Saturday, April 21, 2012

How 'Soldiers' Rest' really got it's name ???..

Nov. 18, 1965 East Carroll Democrat Newspaper by Unk Nook Hello Folks, I am going to share a secret with you but you must not tell a soul. I am going to tell you how Soldier’s Rest got its name and how much the name cost. Before the day it received its name it was just called the sage field. The sage field began at what is now Milligan Street and went one block west of what is now known as Artaud Street. The soldiers were just beginning to draw their pensions from the government and a man named John Stockner bought a lot on the corner of Milligan and Second for $5 to build a house on---then the lots in the sage field began to sell like hot cakes on a winter day--each lot sold for the sum of $5.00. The lots sold faster than the surveyors had a hard time keeping them measured. All kinds of houses were erected on these lots in the sage field, some of brick, some of wood, some of tin - anything that a house could be built from. Some of them fell down before the occupants could move in good. Now, back to the naming of Soldier’s Rest -- it all took place in my pop’s butcher shop one Wednesday before Thanksgiving in 1904 - the Real Estate dealer was in the shop having a beef cut up (the agent that was selling all the lots in the sage field). One of my little pals and I were rehearsing our Thanksgiving speeches by reciting to one another as were both on the Thanksgiving program at the school house that evening. The real estate dealer overheard us rehearsing and asked my pal, named Norman to recite his speech to him. Norman expanded his chest and began-- “Soldiers Rest, Thy warfare is over, Dream of battlefields no more”... etc, etc, etc.. The real estate dealer like the sound of it so much that he promptly named the sage field “Soldier’s Rest”, and paid Norman by sharing his peanuts and raisins with him. In those days a five cent bag of peanuts and raisins filled a 1 pound paper bag so Norman and I went to school the next morning well fortified with the “pay” for naming Soldier’s Rest. B C ing you, Unk Nook PS I think this was a joke that he was telling, but not for sure... what do you think?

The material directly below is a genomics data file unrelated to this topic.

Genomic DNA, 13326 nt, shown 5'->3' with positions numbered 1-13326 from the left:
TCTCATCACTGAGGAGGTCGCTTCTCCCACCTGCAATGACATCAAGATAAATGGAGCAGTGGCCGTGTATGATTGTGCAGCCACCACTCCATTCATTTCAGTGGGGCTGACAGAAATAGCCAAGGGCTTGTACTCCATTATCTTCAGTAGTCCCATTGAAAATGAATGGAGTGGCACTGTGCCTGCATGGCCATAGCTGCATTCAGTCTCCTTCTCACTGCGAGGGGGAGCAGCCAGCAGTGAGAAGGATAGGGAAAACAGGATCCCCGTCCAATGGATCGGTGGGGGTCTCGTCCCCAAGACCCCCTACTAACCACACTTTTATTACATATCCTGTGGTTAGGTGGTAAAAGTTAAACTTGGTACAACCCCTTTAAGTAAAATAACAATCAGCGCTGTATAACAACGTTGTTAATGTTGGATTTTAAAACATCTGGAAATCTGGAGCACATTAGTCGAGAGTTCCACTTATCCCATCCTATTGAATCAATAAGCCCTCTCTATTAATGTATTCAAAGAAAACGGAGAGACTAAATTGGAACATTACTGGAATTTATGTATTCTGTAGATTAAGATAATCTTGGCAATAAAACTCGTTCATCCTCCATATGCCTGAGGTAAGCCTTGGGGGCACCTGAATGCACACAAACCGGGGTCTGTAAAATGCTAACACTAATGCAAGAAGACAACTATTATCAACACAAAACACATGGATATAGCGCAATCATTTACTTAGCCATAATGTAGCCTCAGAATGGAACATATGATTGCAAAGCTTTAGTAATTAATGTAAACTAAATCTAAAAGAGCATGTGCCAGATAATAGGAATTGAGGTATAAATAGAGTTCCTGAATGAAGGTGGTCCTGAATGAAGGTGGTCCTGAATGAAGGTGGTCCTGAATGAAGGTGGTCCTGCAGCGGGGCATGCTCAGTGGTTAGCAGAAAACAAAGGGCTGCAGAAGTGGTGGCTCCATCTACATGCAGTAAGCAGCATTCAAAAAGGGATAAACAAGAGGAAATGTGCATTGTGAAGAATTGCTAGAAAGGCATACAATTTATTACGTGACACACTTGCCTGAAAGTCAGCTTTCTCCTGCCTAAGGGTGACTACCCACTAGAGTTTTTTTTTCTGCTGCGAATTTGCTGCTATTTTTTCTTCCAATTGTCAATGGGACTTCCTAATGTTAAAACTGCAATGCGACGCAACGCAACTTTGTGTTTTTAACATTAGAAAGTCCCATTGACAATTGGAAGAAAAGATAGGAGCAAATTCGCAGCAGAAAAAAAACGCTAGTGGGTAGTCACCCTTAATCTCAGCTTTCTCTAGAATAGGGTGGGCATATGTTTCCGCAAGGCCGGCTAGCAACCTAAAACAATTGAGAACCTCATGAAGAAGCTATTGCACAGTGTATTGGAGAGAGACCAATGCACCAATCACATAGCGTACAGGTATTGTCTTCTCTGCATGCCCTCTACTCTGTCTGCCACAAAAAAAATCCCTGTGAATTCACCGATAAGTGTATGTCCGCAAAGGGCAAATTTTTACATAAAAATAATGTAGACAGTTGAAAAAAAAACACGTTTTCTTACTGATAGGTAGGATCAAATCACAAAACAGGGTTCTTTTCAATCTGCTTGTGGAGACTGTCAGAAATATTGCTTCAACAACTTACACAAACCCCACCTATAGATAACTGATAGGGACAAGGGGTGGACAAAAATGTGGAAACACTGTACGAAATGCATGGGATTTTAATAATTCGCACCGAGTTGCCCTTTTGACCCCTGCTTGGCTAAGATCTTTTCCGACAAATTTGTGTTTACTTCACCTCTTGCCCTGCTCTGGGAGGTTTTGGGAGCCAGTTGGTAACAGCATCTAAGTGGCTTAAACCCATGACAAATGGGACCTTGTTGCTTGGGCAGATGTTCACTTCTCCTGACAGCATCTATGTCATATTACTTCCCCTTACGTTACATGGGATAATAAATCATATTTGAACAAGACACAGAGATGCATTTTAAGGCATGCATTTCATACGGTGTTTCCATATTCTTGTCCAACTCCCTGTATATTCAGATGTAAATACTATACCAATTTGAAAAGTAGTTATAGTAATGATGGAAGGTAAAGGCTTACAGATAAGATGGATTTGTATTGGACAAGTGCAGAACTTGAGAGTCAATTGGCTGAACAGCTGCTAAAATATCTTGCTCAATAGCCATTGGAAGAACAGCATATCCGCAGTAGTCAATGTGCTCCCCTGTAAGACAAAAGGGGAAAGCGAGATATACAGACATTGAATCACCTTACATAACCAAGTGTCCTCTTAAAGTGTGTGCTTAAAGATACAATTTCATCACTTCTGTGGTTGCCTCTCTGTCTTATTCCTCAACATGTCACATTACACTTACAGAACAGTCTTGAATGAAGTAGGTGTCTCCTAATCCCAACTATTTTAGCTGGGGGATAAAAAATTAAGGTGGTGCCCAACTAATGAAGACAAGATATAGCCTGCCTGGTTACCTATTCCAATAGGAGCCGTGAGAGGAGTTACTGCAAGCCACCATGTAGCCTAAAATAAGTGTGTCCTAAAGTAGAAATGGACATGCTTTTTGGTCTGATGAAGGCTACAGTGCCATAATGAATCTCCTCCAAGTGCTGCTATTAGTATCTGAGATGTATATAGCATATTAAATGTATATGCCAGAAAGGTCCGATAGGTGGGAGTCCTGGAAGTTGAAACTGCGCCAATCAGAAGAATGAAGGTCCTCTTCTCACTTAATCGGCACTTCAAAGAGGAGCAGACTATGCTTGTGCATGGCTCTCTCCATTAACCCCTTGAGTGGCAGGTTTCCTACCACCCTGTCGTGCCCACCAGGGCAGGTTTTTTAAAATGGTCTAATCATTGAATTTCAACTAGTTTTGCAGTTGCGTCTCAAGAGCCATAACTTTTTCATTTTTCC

Louisiana Swamp Doctor/Henry Clay Lewis, mid 1800's

Henry Clay Lewis was a doctor who lived on the Tensas River, Madison Parish, not to far from Lake Providence, in northeast Louisiana. He encountered many Lake Providence folks. He died at the early age of 26. He was helping with the Cholera epidemic at the time of the swollen bayous and flooding Mississippi River on an August day in 1850. Plunging his horse into the murkey waters his feet and his horses' feet was snarled on the dense willows pulling him and his horse down. The doctor was found the next day drown. The next few posts will be about some of the local folk that was mentioned in his book, "Louisiana Swamp Doctor".